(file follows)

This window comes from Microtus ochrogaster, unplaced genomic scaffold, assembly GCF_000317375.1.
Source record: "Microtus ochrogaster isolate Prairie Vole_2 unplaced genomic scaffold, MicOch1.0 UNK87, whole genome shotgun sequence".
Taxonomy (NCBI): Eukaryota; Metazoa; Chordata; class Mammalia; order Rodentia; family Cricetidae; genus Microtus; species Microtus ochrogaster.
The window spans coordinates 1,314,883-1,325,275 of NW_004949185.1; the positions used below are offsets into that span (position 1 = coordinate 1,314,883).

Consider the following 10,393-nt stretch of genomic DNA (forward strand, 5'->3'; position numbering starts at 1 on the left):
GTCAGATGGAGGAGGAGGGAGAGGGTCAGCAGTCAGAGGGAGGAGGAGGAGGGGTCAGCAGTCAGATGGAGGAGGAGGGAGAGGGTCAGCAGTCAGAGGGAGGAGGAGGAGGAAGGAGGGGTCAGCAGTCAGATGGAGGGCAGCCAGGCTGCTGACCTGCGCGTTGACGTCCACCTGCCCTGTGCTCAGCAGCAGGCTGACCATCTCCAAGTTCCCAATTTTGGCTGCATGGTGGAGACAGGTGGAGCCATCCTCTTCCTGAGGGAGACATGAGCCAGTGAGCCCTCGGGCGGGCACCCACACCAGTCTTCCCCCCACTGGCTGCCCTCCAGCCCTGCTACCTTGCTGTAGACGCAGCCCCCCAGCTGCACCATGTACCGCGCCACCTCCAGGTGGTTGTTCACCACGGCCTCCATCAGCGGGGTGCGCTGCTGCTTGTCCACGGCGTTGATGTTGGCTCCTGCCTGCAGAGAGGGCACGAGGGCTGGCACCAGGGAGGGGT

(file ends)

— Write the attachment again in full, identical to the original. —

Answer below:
This window comes from Microtus ochrogaster, unplaced genomic scaffold, assembly GCF_000317375.1.
Source record: "Microtus ochrogaster isolate Prairie Vole_2 unplaced genomic scaffold, MicOch1.0 UNK87, whole genome shotgun sequence".
Taxonomy (NCBI): Eukaryota; Metazoa; Chordata; class Mammalia; order Rodentia; family Cricetidae; genus Microtus; species Microtus ochrogaster.
The window spans coordinates 1,314,883-1,325,275 of NW_004949185.1; the positions used below are offsets into that span (position 1 = coordinate 1,314,883).

Consider the following 10,393-nt stretch of genomic DNA (forward strand, 5'->3'; position numbering starts at 1 on the left):
GTCAGATGGAGGAGGAGGGAGAGGGTCAGCAGTCAGAGGGAGGAGGAGGAGGGGTCAGCAGTCAGATGGAGGAGGAGGGAGAGGGTCAGCAGTCAGAGGGAGGAGGAGGAGGAAGGAGGGGTCAGCAGTCAGATGGAGGGCAGCCAGGCTGCTGACCTGCGCGTTGACGTCCACCTGCCCTGTGCTCAGCAGCAGGCTGACCATCTCCAAGTTCCCAATTTTGGCTGCATGGTGGAGACAGGTGGAGCCATCCTCTTCCTGAGGGAGACATGAGCCAGTGAGCCCTCGGGCGGGCACCCACACCAGTCTTCCCCCCACTGGCTGCCCTCCAGCCCTGCTACCTTGCTGTAGACGCAGCCCCCCAGCTGCACCATGTACCGCGCCACCTCCAGGTGGTTGTTCACCACGGCCTCCATCAGCGGGGTGCGCTGCTGCTTGTCCACGGCGTTGATGTTGGCTCCTGCCTGCAGAGAGGGCACGAGGGCTGGCACCAGGGAGGGGT